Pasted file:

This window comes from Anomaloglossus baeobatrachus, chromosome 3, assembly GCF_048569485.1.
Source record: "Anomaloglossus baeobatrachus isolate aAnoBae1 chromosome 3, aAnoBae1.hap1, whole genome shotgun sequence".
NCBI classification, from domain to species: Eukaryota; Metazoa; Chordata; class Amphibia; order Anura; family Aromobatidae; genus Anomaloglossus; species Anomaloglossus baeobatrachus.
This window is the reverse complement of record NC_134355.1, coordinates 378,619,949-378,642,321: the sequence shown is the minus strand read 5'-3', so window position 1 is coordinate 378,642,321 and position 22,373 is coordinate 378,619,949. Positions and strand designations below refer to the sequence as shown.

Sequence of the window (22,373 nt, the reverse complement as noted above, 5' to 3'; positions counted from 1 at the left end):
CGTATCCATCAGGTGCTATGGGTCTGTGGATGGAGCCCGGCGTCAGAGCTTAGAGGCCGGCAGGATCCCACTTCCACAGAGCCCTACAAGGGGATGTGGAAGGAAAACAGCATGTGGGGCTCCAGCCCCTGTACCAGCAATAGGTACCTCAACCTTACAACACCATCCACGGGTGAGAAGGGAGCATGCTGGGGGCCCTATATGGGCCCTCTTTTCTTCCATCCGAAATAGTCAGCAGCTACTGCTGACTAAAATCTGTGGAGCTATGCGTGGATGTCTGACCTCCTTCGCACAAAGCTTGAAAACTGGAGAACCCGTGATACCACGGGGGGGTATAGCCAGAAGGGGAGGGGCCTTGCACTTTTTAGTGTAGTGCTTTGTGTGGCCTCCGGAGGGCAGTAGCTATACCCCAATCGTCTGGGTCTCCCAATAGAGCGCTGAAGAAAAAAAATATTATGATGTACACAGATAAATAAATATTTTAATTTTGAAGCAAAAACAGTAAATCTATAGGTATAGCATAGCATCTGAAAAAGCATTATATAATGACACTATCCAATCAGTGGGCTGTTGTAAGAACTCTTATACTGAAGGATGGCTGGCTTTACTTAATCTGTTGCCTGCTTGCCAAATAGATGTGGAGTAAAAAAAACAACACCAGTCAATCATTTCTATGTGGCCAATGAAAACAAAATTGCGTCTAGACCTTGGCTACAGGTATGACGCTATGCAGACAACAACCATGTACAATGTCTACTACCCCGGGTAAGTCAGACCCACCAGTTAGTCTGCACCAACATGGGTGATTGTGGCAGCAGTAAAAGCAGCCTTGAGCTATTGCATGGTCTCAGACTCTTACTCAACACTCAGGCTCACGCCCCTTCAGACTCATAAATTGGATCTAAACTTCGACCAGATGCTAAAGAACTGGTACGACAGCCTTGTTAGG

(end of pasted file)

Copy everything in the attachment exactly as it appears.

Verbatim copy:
This window comes from Anomaloglossus baeobatrachus, chromosome 3, assembly GCF_048569485.1.
Source record: "Anomaloglossus baeobatrachus isolate aAnoBae1 chromosome 3, aAnoBae1.hap1, whole genome shotgun sequence".
NCBI classification, from domain to species: Eukaryota; Metazoa; Chordata; class Amphibia; order Anura; family Aromobatidae; genus Anomaloglossus; species Anomaloglossus baeobatrachus.
This window is the reverse complement of record NC_134355.1, coordinates 378,619,949-378,642,321: the sequence shown is the minus strand read 5'-3', so window position 1 is coordinate 378,642,321 and position 22,373 is coordinate 378,619,949. Positions and strand designations below refer to the sequence as shown.

Sequence of the window (22,373 nt, the reverse complement as noted above, 5' to 3'; positions counted from 1 at the left end):
CGTATCCATCAGGTGCTATGGGTCTGTGGATGGAGCCCGGCGTCAGAGCTTAGAGGCCGGCAGGATCCCACTTCCACAGAGCCCTACAAGGGGATGTGGAAGGAAAACAGCATGTGGGGCTCCAGCCCCTGTACCAGCAATAGGTACCTCAACCTTACAACACCATCCACGGGTGAGAAGGGAGCATGCTGGGGGCCCTATATGGGCCCTCTTTTCTTCCATCCGAAATAGTCAGCAGCTACTGCTGACTAAAATCTGTGGAGCTATGCGTGGATGTCTGACCTCCTTCGCACAAAGCTTGAAAACTGGAGAACCCGTGATACCACGGGGGGGTATAGCCAGAAGGGGAGGGGCCTTGCACTTTTTAGTGTAGTGCTTTGTGTGGCCTCCGGAGGGCAGTAGCTATACCCCAATCGTCTGGGTCTCCCAATAGAGCGCTGAAGAAAAAAAATATTATGATGTACACAGATAAATAAATATTTTAATTTTGAAGCAAAAACAGTAAATCTATAGGTATAGCATAGCATCTGAAAAAGCATTATATAATGACACTATCCAATCAGTGGGCTGTTGTAAGAACTCTTATACTGAAGGATGGCTGGCTTTACTTAATCTGTTGCCTGCTTGCCAAATAGATGTGGAGTAAAAAAAACAACACCAGTCAATCATTTCTATGTGGCCAATGAAAACAAAATTGCGTCTAGACCTTGGCTACAGGTATGACGCTATGCAGACAACAACCATGTACAATGTCTACTACCCCGGGTAAGTCAGACCCACCAGTTAGTCTGCACCAACATGGGTGATTGTGGCAGCAGTAAAAGCAGCCTTGAGCTATTGCATGGTCTCAGACTCTTACTCAACACTCAGGCTCACGCCCCTTCAGACTCATAAATTGGATCTAAACTTCGACCAGATGCTAAAGAACTGGTACGACAGCCTTGTTAGG